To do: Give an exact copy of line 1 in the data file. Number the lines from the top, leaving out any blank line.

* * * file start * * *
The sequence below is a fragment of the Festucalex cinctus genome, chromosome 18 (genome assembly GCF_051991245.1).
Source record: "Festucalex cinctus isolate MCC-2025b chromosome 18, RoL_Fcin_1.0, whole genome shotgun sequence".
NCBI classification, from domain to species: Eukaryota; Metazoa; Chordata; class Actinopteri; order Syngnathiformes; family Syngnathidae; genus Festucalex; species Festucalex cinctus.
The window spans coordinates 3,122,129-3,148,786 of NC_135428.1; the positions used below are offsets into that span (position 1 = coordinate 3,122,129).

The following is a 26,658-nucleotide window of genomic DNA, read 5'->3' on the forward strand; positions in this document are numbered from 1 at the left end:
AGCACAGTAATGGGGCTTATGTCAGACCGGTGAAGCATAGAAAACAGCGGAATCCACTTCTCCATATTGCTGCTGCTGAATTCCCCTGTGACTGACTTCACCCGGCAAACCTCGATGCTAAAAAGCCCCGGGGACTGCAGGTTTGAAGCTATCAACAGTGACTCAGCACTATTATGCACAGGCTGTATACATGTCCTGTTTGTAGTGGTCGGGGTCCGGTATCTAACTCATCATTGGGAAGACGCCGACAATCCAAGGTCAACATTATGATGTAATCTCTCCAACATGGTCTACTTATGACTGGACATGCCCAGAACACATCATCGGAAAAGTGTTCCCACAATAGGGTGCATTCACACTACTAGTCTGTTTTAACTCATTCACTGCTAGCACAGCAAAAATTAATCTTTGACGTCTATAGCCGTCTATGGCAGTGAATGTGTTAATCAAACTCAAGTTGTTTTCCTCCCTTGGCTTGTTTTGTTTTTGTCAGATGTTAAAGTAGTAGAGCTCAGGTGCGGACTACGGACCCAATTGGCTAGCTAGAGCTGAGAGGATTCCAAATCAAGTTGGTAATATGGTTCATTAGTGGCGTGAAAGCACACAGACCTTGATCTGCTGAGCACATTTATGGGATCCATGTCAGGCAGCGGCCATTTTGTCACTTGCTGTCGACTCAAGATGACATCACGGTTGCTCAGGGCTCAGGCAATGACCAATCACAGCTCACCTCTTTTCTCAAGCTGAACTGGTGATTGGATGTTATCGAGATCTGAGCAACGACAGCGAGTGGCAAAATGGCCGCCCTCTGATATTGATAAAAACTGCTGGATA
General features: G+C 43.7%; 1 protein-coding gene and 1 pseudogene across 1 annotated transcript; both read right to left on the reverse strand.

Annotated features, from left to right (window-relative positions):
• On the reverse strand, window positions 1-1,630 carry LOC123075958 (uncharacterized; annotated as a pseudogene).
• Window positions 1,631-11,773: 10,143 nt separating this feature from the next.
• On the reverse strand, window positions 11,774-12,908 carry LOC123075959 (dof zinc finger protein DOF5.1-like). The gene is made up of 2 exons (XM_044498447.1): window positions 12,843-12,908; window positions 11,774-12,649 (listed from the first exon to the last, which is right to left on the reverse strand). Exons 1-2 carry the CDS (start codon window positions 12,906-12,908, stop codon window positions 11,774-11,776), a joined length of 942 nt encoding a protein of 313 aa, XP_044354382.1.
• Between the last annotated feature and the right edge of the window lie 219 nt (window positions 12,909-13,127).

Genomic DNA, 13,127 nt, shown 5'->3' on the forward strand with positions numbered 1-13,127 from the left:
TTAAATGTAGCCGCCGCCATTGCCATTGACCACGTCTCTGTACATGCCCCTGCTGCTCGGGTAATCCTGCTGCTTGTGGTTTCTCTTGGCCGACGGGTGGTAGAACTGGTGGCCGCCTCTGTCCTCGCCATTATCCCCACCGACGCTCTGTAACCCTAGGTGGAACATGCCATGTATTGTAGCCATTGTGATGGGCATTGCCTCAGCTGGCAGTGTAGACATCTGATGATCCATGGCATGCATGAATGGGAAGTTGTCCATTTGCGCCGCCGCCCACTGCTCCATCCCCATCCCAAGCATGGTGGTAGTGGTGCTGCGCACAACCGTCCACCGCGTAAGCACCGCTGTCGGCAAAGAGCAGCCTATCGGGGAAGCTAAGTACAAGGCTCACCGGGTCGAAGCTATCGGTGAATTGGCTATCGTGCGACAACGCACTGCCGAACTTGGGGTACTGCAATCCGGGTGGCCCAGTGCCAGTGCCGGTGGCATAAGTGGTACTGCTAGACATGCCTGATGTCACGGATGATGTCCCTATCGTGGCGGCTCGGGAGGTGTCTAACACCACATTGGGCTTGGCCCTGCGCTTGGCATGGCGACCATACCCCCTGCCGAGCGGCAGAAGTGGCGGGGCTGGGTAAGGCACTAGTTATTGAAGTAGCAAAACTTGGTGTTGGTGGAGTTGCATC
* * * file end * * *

The sequence below is a fragment of the Festucalex cinctus genome, chromosome 18 (genome assembly GCF_051991245.1).